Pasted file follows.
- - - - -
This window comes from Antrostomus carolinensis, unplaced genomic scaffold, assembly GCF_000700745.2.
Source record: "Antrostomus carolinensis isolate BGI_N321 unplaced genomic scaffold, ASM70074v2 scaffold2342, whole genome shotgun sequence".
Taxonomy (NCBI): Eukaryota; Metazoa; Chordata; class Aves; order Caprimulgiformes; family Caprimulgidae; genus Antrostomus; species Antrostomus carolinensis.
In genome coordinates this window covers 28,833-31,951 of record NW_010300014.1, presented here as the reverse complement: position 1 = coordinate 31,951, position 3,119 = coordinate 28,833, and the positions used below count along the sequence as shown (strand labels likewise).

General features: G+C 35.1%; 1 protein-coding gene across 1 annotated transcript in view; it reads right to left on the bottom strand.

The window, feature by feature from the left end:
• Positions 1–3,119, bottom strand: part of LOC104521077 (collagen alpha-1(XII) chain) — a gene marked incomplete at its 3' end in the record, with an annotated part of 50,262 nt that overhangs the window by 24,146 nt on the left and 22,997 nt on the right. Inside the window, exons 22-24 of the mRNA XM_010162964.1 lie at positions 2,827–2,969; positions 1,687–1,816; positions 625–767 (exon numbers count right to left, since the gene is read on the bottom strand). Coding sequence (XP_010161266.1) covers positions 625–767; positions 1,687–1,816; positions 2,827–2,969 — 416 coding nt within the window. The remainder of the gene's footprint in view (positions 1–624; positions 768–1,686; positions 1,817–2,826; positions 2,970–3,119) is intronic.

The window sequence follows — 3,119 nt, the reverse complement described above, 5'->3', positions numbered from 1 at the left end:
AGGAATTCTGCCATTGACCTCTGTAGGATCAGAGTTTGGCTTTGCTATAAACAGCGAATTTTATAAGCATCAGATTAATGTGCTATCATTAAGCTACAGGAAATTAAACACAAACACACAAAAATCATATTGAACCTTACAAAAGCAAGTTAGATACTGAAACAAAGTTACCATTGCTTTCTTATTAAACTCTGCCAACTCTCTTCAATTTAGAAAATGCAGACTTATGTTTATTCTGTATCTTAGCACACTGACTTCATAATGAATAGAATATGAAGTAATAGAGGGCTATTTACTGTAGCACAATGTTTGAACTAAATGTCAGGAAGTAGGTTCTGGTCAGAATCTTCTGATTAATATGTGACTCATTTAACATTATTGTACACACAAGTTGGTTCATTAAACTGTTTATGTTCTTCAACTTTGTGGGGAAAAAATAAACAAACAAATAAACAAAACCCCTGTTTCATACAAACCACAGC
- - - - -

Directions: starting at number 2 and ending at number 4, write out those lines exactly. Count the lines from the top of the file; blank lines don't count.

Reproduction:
Source record: "Antrostomus carolinensis isolate BGI_N321 unplaced genomic scaffold, ASM70074v2 scaffold2342, whole genome shotgun sequence".
Taxonomy (NCBI): Eukaryota; Metazoa; Chordata; class Aves; order Caprimulgiformes; family Caprimulgidae; genus Antrostomus; species Antrostomus carolinensis.
In genome coordinates this window covers 28,833-31,951 of record NW_010300014.1, presented here as the reverse complement: position 1 = coordinate 31,951, position 3,119 = coordinate 28,833, and the positions used below count along the sequence as shown (strand labels likewise).